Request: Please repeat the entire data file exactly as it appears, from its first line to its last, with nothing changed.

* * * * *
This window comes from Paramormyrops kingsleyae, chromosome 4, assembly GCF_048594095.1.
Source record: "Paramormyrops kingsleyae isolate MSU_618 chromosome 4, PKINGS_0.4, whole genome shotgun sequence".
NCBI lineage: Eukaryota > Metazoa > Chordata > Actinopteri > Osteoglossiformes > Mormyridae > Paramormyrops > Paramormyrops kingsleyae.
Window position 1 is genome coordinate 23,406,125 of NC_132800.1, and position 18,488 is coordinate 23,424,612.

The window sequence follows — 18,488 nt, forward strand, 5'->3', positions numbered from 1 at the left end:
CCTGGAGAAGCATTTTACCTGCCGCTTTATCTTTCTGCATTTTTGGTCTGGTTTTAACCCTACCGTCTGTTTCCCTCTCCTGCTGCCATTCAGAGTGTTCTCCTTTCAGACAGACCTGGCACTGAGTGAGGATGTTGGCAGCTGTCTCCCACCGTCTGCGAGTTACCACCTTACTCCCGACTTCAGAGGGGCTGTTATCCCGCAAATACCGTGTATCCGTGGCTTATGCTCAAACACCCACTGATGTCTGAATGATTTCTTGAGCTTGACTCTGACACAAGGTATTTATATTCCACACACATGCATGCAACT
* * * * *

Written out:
This window comes from Paramormyrops kingsleyae, chromosome 4, assembly GCF_048594095.1.
Source record: "Paramormyrops kingsleyae isolate MSU_618 chromosome 4, PKINGS_0.4, whole genome shotgun sequence".
NCBI lineage: Eukaryota > Metazoa > Chordata > Actinopteri > Osteoglossiformes > Mormyridae > Paramormyrops > Paramormyrops kingsleyae.
Window position 1 is genome coordinate 23,406,125 of NC_132800.1, and position 18,488 is coordinate 23,424,612.

The window sequence follows — 18,488 nt, forward strand, 5'->3', positions numbered from 1 at the left end:
CCTGGAGAAGCATTTTACCTGCCGCTTTATCTTTCTGCATTTTTGGTCTGGTTTTAACCCTACCGTCTGTTTCCCTCTCCTGCTGCCATTCAGAGTGTTCTCCTTTCAGACAGACCTGGCACTGAGTGAGGATGTTGGCAGCTGTCTCCCACCGTCTGCGAGTTACCACCTTACTCCCGACTTCAGAGGGGCTGTTATCCCGCAAATACCGTGTATCCGTGGCTTATGCTCAAACACCCACTGATGTCTGAATGATTTCTTGAGCTTGACTCTGACACAAGGTATTTATATTCCACACACATGCATGCAACT